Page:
It seems that there are two forces competing for Bond’s soul: death, literal and spiritual, in his chosen profession; and life, personified by Madeline. The word ‘Spectre’ itself means ghost, and the ghosts of Bond’s past return to haunt him and, if they can, drag him after them.

This gives the film its emotional impact. Like Skyfall it has some depth.


Daniel Craig as James Bond and Lea Seydoux as Madeleine Swann in Spectre

Even compared to Skyfall (which saw the return of Q and Moneypenny) Spectre has a lot of Bond film clichés, or tributes, depending on how you see it. Whether you regard that as a good thing or not probably depends on your taste. The structure of the film has very much returned to the classic Bond ‘formula’, after the more experimental earlier Daniel Craig films.

One cliché did make an entirely unwelcome return: during the car chase in Rome, there’s a comedy moment that would have slotted in well in a Roger Moore Bond film. I’m not sure what they were thinking there.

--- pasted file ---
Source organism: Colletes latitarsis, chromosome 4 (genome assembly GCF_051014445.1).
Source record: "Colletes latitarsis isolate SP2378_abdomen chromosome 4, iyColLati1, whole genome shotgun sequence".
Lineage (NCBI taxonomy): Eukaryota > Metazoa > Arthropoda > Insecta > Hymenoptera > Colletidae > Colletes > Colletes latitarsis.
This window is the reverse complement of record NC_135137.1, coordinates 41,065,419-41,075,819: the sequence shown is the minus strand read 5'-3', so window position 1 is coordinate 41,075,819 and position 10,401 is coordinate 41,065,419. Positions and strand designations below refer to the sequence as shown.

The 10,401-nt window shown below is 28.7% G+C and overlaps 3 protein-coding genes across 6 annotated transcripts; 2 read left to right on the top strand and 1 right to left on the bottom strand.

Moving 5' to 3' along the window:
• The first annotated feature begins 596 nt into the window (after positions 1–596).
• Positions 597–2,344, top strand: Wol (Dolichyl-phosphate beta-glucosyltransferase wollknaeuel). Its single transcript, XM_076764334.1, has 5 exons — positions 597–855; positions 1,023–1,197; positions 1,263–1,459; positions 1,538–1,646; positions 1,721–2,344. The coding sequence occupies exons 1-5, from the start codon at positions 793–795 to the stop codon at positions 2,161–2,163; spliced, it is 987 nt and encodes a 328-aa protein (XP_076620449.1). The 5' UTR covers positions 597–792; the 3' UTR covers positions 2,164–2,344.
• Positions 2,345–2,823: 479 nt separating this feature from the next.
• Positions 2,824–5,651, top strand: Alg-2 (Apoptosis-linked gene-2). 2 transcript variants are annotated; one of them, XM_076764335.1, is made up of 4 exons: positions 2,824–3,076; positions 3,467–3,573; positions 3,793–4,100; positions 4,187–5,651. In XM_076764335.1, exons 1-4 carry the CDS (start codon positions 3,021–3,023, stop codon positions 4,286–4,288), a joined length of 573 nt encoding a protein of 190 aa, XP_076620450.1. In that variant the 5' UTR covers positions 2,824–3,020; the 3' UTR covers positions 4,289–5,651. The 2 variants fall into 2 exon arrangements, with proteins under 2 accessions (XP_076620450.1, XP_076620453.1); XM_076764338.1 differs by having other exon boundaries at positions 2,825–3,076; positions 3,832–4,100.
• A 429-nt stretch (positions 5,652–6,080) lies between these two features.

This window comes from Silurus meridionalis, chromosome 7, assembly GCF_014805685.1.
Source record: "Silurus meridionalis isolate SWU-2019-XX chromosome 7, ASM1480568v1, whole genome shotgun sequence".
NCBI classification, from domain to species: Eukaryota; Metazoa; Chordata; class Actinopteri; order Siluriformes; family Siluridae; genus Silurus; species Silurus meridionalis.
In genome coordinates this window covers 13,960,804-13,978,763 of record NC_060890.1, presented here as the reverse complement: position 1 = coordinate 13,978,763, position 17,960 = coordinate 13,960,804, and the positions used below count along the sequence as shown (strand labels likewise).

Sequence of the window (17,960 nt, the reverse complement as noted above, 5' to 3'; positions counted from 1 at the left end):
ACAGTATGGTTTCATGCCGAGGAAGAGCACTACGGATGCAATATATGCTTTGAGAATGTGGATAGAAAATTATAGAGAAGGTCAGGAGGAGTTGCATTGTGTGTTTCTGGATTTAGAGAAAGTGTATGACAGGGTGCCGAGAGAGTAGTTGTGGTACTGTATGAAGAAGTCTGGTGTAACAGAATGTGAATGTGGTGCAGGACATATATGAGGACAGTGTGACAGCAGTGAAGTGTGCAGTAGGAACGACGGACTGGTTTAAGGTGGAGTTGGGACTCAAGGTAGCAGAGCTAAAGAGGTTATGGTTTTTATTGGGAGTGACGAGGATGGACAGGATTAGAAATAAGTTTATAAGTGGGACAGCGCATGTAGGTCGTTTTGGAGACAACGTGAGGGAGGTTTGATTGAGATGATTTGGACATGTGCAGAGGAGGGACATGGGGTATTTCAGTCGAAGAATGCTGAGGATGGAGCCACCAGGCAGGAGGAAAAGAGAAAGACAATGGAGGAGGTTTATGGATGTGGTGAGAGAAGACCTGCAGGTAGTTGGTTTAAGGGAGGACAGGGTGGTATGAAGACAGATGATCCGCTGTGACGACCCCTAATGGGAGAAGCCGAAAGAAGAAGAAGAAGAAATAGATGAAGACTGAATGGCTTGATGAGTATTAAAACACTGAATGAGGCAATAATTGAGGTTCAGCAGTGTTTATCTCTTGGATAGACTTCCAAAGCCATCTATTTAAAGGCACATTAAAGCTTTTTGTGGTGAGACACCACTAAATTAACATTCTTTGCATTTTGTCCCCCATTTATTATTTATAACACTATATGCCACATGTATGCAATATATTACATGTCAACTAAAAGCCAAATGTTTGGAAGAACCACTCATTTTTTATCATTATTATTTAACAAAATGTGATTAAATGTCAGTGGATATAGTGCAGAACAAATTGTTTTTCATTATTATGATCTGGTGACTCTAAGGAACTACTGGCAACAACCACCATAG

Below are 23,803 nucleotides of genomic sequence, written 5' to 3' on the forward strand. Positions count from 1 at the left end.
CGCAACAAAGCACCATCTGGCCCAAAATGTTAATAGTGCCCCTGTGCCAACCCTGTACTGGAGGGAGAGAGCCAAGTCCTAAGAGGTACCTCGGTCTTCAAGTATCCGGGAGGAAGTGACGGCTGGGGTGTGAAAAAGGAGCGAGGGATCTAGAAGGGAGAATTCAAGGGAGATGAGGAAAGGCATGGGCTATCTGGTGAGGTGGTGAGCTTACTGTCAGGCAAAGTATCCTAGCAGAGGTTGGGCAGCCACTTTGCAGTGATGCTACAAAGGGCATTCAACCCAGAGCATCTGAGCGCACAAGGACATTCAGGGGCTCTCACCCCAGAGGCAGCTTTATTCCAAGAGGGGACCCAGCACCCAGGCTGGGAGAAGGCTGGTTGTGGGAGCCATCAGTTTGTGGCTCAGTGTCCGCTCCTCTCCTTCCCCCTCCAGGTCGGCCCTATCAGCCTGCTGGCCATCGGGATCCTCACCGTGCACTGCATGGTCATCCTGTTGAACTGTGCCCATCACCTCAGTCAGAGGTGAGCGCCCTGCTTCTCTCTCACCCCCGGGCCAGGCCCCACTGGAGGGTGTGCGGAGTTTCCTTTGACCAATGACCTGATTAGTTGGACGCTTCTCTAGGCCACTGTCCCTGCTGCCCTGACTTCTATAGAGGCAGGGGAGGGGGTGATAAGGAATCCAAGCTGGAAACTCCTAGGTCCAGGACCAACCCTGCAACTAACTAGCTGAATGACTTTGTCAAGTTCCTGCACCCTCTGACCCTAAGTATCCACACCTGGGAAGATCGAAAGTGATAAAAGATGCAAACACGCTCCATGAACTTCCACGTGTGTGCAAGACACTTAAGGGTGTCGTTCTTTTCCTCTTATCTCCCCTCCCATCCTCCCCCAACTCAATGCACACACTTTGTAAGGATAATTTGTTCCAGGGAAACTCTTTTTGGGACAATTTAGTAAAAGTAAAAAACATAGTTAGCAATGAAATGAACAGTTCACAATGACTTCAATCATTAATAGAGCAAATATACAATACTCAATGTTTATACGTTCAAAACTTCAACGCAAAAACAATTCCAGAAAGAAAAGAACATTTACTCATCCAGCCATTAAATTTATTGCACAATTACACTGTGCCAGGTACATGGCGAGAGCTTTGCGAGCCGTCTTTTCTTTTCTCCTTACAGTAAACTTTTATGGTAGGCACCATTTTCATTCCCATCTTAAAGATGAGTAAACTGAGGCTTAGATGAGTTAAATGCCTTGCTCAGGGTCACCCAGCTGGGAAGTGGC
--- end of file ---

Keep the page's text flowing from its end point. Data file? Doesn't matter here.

The Sam Mendes Bond films have been less frenetic than some of their predecessors. Scenes are allowed to breath, making Spectre a relatively long film: two and a half hours. The cinematography though, as you might also expect from Mendes, is fabulous.


Spectre: Helicopter Fight in Mexico

The set-piece action scenes are excellent, particularly the opening sequence with the helicopter, and the air/plane chase in the Alps. The car chase in Rome is perhaps a little underwhelming, being played for laughs a bit too much for me. The hand to hand fight between Bond and Mr. Hinx on the train is brutal. The denouement of the movie though is not very action-packed but focusses more on Bond’s dilemmas.

Spectre: My Verdict

A blast, and with more depth than most Bond movies. If you loved Skyfall, you’ll almost certainly love Spectre too.

Want to Watch It?

Here’s the trailer:

Spectre is available on Amazon USA here and Amazon UK here.

A Kill in the Morning

If you like James Bond then you’ll love my novel A Kill in the Morning which SFF World described as “an action-packed romp that Ian Fleming would be proud of.”

You can read the opening here: The first two chapters of A Kill in the Morning.

If you’d like to buy A Kill in the Morning then:

Agree? Disagree?